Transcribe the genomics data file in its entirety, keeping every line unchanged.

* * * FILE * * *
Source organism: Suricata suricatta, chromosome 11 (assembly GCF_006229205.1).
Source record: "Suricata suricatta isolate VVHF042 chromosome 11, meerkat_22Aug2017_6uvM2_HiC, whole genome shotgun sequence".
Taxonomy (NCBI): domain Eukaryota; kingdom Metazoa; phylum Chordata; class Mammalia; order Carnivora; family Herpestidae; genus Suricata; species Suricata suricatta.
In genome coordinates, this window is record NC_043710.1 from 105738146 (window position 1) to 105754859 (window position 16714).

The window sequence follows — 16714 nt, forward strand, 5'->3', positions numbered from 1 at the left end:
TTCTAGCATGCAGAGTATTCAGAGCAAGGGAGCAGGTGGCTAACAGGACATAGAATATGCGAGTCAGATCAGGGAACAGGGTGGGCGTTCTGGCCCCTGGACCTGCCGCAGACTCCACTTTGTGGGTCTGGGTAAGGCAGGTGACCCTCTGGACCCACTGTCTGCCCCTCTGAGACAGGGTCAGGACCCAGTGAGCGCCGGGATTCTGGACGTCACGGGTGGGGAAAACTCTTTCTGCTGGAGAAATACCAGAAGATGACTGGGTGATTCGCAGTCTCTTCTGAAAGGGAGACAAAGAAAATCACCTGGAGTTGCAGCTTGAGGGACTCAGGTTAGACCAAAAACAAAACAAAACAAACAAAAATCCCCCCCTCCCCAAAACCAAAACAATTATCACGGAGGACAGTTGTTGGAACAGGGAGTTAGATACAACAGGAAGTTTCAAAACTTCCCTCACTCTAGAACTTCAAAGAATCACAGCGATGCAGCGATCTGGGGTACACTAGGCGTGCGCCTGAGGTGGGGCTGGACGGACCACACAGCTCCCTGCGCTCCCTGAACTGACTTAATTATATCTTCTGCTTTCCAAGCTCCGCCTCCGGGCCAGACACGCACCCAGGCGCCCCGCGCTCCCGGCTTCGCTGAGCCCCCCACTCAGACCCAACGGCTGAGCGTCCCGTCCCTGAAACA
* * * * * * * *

Source organism: Suricata suricatta, chromosome 11 (assembly GCF_006229205.1).
Source record: "Suricata suricatta isolate VVHF042 chromosome 11, meerkat_22Aug2017_6uvM2_HiC, whole genome shotgun sequence".
Taxonomy (NCBI): domain Eukaryota; kingdom Metazoa; phylum Chordata; class Mammalia; order Carnivora; family Herpestidae; genus Suricata; species Suricata suricatta.
In genome coordinates, this window is record NC_043710.1 from 105738146 (window position 1) to 105754859 (window position 16714).

The window sequence follows — 16714 nt, forward strand, 5'->3', positions numbered from 1 at the left end:
TTCTAGCATGCAGAGTATTCAGAGCAAGGGAGCAGGTGGCTAACAGGACATAGAATATGCGAGTCAGATCAGGGAACAGGGTGGGCGTTCTGGCCCCTGGACCTGCCGCAGACTCCACTTTGTGGGTCTGGGTAAGGCAGGTGACCCTCTGGACCCACTGTCTGCCCCTCTGAGACAGGGTCAGGACCCAGTGAGCGCCGGGATTCTGGACGTCACGGGTGGGGAAAACTCTTTCTGCTGGAGAAATACCAGAAGATGACTGGGTGATTCGCAGTCTCTTCTGAAAGGGAGACAAAGAAAATCACCTGGAGTTGCAGCTTGAGGGACTCAGGTTAGACCAAAAACAAAACAAAACAAACAAAAATCCCCCCCTCCCCAAAACCAAAACAATTATCACGGAGGACAGTTGTTGGAACAGGGAGTTAGATACAACAGGAAGTTTCAAAACTTCCCTCACTCTAGAACTTCAAAGAATCACAGCGATGCAGCGATCTGGGGTACACTAGGCGTGCGCCTGAGGTGGGGCTGGACGGACCACACAGCTCCCTGCGCTCCCTGAACTGACTTAATTATATCTTCTGCTTTCCAAGCTCCGCCTCCGGGCCAGACACGCACCCAGGCGCCCCGCGCTCCCGGCTTCGCTGAGCCCCCCACTCAGACCCAACGGCTGAGCGTCCCGTCCCTGAAACA